The Administration’s Inadequate Response

In the face of these developments, the White House has remained largely inert. U.N. Security Council Resolution 2231, which followed the JCPOA, mandated a five-year embargo on arms transfers to Iran, including “battle tanks, armoured combat vehicles, large caliber artillery systems, combat aircraft, attack helicopters, warships, [and] missiles or missile systems.” At the same time, the resolution carved out an exception for sales approved by the UNSC “in advance on a case-by-case basis,” thereby giving veto power over a potential transaction to the United States or any other permanent member. As Russian Foreign Minister Sergei Lavrov noted, “There was a compromise reached between Iran and Western colleagues which we supported. Five years, but during the five years arms deliveries to Iran would be possible if they clear a notification and verification process in the U.N. Security Council.”

In this context, the State Department has acknowledged that an unapproved Su-30 sale would constitute a violation. Nevertheless, during a February 25 hearing of the House Foreign Affairs Committee, Secretary of State John Kerry sidestepped a direct question concerning U.S. veto plans, stating only that the administration is “very concerned.” “We’ll stay in touch with you,” he added. The S-300 system, for its part, is exempt from the embargo due to its classification as a defensive system.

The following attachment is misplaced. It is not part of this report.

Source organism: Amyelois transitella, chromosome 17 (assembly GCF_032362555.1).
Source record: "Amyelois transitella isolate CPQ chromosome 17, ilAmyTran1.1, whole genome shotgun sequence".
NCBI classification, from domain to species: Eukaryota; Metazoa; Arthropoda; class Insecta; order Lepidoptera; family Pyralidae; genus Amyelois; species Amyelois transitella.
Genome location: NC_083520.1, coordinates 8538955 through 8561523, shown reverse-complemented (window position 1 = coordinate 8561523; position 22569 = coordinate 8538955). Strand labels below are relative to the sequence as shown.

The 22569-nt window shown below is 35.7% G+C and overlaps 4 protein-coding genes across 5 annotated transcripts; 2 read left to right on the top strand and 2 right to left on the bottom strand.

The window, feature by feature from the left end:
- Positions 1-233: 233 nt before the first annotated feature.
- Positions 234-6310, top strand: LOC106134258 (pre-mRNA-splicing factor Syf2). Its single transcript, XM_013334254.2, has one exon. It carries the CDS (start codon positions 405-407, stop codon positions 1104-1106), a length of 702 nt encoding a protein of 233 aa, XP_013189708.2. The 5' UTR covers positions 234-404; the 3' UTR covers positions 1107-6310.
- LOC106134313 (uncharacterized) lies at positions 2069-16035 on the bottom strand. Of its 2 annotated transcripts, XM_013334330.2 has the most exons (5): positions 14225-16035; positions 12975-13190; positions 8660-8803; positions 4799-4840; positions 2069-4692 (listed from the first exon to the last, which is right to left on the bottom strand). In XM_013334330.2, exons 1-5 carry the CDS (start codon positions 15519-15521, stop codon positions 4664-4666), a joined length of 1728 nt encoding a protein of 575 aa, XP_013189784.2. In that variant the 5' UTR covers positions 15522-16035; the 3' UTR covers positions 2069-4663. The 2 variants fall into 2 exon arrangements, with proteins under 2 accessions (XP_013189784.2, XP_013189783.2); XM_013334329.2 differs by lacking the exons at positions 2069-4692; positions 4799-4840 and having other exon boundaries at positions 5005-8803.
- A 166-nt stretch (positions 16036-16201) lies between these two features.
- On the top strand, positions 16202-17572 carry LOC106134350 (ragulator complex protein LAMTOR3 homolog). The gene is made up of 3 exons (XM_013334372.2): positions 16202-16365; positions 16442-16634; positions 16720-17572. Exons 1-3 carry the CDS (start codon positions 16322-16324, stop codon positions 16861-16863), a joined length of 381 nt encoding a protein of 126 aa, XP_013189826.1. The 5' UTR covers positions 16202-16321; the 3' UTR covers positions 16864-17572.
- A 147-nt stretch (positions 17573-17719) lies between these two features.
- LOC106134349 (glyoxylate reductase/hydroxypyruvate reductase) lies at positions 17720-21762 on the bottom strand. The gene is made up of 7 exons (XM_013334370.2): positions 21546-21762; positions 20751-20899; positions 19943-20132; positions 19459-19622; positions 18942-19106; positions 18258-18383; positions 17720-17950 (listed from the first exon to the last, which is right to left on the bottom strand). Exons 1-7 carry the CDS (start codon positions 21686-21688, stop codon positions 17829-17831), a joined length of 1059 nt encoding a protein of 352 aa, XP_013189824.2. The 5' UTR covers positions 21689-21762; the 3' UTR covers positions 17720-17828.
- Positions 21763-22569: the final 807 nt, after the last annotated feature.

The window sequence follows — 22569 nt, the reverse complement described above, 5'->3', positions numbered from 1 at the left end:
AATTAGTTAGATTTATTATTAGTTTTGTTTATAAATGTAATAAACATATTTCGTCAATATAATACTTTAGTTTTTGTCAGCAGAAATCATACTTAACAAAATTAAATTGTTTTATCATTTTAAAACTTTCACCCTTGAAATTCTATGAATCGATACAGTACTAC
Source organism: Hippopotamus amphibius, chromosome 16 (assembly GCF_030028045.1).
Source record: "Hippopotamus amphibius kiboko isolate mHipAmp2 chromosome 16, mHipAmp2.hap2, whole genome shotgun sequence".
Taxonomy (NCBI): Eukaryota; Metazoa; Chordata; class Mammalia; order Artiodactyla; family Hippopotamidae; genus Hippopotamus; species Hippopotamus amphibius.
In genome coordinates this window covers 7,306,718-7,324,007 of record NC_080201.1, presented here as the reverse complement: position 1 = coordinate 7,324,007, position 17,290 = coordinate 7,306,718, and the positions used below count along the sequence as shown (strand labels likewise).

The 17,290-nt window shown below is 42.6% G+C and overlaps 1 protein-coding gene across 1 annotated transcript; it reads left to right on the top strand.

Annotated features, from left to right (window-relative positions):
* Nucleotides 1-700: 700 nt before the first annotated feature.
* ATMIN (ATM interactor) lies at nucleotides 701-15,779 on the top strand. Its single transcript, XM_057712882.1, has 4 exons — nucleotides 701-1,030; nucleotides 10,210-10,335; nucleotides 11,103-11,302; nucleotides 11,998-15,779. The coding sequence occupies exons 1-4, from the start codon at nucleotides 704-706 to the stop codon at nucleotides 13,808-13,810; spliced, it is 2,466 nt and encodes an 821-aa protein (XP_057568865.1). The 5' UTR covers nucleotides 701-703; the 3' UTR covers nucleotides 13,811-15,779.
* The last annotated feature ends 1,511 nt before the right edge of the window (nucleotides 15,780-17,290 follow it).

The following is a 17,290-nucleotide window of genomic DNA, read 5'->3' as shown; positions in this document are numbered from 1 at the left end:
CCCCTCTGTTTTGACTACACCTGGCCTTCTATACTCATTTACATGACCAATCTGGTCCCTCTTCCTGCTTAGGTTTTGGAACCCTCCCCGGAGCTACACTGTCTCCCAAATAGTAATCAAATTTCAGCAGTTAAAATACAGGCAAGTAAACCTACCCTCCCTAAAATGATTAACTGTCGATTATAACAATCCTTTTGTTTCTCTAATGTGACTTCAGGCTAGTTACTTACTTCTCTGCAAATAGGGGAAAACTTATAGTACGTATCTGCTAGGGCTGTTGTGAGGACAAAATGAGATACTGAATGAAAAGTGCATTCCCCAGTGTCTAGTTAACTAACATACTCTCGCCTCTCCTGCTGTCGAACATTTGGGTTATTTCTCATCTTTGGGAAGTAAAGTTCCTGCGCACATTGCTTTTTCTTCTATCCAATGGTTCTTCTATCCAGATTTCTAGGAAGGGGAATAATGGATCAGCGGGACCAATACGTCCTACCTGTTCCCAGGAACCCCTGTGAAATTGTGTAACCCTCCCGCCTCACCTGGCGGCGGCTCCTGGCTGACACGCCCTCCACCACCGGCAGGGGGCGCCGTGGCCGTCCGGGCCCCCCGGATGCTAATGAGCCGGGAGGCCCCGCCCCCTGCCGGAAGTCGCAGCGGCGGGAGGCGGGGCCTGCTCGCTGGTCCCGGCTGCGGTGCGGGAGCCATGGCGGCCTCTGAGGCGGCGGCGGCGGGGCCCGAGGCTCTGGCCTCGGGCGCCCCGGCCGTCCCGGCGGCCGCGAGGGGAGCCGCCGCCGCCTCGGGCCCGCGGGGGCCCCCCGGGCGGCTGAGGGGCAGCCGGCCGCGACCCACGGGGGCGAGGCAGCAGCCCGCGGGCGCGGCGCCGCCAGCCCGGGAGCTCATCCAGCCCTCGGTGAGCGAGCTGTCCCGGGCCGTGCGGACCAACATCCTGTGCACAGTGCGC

The Obama administration’s hesitation to act is consistent with its longstanding passivity in the face of Iran’s ongoing defiance of international laws and norms since the JCPOA. In essence, the White House fears that Iran will respond to any act it perceives as hostile by withdrawing from the nuclear agreement, effectively enabling the regime to use the JCPOA as a bargaining chip to deter meaningful consequences for its actions. America’s vacillation at the U.N. thus not only sends Iran the message that it can violate the arms embargo with impunity, but also incentivizes Tehran’s noncompliance with its other UNSC obligations. Not surprisingly, Iran conducted ballistic missile tests this week in violation of UNSCR 2231 following two illicit tests in October and November. In January, the United States belatedly imposed pinprick sanctions in response, but Tehran apparently failed to get the message.

Making matters worse, Secretary Kerry noted last August that the JCPOA’s snapback mechanism, which allows the P5+1 to reinstate sanctions if Iran flouts its nuclear obligations, “is not tied to” the arms restrictions. “It is tied to a separate set of obligations,” he said. “So they are not in material breach of the nuclear agreement for violating the arms piece of it.”

Ending American Passivity

To change Tehran’s behavior, the United States must impose meaningful consequences on Iran for its embargo violations and other acts of defiance. It can begin by vetoing any arms sale at the U.N. Security Council. It should also impose comprehensive new sanctions on Iran’s Islamic Revolutionary Guard Corps — the key beneficiary of illicit arms transfers, the custodian of Iran’s ballistic missile program, and the spearhead of its regional aggression and domestic repression. In the absence of such steps, Iranian belligerence will continue — and render UNSCR 2231 a dead letter.